Tuesday, October 14, 2008

father’s days
Steve Braunias basks in the reflected light of a golden age

She is incandescent. Warm to the touch, as round and succulent as a little greased pig, a pagan idol chanting weird spells – she wakes up singing, “Happy to you” – she is, at 19 months, in a state of grace, an occupant of a golden age. She has evicted the baby she used to be, that incompetent, gummy, staring bug, a prisoner of prams and high chairs, marooned at A without a hope of getting to B, and joined the biggest revolution of all our lives: behold, she walks among us.
An upright citizen, a determined troll out for a stroll. Watching my daughter walk can sometimes feel like a bigger miracle than birth; it’s her own miracle, her own doing. It took her long enough. Until her first steps, she was either lazy or impractical, apparently content to crawl while her contemporaries got up on their hind legs, and loomed over her like ogres. I judged her severely. I served her a report which read: “Distinctly below average.” But I also suspected she was covertly engaged in one of her inherited pastimes: sitting back, and watching.
Now that she has joined in, she is away laughing. I sit back, and watch, and wonder: do we ever truly experience an event as momentous as being able to stand on our own two feet? “Well,” answers my fiance, “there’s driving.” This is a tart and really quite frivolous comment aimed at the fact I can’t and don’t drive. But driving is only a minor rite of passage. Walking is major, a profound locomotion – our feet are a liberating army.
Set free, my daughter roams the wide open spaces: “Plaza.” There, among the poor devils who sit for hours on end with six-packs of Cody’s Colt Bourbon & Coke at their feet, she staggers and stumbles in her own fairly convincing impersonation of a town drunk, then bends down to take a close inspection at the joys of nature: “Drain.”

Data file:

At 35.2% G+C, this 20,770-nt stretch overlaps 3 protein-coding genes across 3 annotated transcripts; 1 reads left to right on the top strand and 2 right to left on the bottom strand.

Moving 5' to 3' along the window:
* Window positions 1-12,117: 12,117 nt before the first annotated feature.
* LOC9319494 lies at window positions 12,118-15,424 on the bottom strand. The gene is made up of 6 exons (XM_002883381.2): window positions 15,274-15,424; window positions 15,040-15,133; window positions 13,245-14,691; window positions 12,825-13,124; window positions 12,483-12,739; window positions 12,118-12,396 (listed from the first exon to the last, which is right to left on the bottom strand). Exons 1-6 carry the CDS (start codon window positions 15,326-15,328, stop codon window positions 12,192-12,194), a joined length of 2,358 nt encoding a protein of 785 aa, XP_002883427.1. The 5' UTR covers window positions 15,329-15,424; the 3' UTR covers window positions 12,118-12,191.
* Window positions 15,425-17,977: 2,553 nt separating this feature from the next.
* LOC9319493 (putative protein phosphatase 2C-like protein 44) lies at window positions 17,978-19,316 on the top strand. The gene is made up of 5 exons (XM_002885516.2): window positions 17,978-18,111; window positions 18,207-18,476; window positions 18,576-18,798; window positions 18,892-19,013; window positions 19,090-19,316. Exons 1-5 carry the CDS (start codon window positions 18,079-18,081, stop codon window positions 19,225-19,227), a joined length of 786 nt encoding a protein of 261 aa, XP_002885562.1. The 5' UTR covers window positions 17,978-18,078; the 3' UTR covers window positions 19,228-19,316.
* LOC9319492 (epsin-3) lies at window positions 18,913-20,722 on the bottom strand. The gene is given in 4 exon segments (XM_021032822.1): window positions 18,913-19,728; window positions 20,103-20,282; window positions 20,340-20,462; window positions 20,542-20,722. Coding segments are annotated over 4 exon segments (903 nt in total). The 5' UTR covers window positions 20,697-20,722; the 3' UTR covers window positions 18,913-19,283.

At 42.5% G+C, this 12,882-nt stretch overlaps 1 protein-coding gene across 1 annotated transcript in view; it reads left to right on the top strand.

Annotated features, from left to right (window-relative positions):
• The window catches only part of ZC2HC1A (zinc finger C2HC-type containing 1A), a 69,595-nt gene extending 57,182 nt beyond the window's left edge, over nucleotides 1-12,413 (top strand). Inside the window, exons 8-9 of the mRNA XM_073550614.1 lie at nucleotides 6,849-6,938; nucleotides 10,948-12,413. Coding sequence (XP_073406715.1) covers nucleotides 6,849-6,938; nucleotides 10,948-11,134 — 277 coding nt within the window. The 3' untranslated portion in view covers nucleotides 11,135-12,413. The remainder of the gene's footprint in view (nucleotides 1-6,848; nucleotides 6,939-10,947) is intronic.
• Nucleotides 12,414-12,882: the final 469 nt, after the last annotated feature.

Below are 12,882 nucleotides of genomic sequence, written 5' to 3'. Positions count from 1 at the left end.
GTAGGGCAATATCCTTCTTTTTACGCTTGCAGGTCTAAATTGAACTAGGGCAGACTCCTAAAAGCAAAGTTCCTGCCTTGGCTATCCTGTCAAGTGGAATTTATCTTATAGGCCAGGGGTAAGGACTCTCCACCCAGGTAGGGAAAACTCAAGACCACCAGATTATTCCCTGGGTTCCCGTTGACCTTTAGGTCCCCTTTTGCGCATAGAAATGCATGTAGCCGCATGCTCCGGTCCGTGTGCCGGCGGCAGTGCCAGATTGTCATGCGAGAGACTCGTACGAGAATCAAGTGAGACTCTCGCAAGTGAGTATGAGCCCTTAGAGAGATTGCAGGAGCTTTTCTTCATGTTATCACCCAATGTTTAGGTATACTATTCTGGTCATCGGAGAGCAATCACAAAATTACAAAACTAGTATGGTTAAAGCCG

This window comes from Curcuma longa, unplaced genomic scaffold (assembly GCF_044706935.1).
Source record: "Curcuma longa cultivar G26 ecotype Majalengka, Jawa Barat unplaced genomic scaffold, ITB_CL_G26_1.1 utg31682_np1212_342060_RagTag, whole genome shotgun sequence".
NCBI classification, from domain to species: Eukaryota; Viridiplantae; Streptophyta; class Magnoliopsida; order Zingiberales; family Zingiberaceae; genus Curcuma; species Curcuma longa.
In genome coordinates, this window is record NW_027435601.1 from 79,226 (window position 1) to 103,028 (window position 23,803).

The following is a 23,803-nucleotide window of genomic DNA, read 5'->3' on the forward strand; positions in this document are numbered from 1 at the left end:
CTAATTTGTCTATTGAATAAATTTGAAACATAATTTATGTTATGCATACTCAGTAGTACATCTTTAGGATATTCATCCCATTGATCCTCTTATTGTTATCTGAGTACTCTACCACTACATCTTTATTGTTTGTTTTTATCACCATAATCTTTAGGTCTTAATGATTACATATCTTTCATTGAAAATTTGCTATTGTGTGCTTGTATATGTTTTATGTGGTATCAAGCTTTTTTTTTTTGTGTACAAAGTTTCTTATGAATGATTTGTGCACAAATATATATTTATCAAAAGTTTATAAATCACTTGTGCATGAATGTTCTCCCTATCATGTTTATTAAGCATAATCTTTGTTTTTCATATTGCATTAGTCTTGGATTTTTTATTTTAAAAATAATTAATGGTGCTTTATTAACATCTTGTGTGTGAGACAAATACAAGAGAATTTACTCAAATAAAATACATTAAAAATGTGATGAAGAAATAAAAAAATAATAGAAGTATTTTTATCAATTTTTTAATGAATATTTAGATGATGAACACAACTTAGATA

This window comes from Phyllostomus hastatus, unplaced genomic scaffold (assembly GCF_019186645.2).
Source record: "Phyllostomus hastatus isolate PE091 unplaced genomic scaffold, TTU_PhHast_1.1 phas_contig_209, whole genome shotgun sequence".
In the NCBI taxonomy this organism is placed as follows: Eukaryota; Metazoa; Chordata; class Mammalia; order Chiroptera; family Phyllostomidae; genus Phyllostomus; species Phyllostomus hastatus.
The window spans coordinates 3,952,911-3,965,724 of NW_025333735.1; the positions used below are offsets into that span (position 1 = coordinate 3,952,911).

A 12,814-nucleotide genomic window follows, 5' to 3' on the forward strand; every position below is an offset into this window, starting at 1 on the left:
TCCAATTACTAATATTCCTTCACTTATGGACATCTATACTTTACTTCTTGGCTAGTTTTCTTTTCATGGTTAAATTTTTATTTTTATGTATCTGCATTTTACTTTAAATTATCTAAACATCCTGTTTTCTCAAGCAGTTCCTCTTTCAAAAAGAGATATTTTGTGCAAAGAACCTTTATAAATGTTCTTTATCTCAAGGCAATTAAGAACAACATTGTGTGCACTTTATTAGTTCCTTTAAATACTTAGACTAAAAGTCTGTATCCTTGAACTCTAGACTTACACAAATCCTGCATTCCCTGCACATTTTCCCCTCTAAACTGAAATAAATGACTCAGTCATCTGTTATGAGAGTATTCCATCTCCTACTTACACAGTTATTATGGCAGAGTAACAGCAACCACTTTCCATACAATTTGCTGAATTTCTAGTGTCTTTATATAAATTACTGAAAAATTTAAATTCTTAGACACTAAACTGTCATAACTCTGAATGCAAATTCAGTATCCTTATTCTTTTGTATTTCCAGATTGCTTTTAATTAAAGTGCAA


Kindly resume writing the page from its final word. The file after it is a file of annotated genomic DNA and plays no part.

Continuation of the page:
I point out roadside signs which read, DANGER. ABRASIVE BURNING IN PROGRESS. She translates, and says, “Hot.” She is like an avid collector, scooping up words as she makes her rounds of the house, the garden, the plaza. “Gentle. Stuck. Quiet. Goddammit.” Her entire life is filled with the wonder of things, and also the naming of things. “Umbrella. Hose. Lavender. Newspaper.” Her entire world is on fire, a vivid blaze – a burning in progress. What colour is that tulip? “Red.” Good. What colour is that lemon? “Red.”
She is so nascent, an absolute beginner, a complete ignoramus. Her mind is there for the taking. I try and keep out of its way. Faith-based values have no place in her life, and neither does education, although I filled her music box with about a dozen words written on scraps of paper. “Shoes. Nana. Off. Duck.” The only word she claims to recognise is her own name. I dread the day when I have to break it to her that she also has a strange, ungainly surname. Her favourite toys are books – she is on close terms with such characters as Wibbly Pig, Messy Teddy, and Wee Willie Winkie. At the library, she is happiest sitting by herself with a book in her lap; the book is upside down. Too young for the tyranny of Hannah Montana, thank God, she is nearly half-way to mastering the complete lyrics to “Twinkle, Twinkle”.
We travel to distant lands. Together, we sail the seven seas of Auckland by bus, and set foot on the shores of Karangahape Road. She walks into the Hare Krishna Food for Life restaurant, where rather sour staff serve her semolina with custard. She trudges past Artspace Gallery, where a new exhibition is advertised by a sign which reads, PLASTIC IS LEATHER, F**K YOU. She sings, “Up above the world so high.”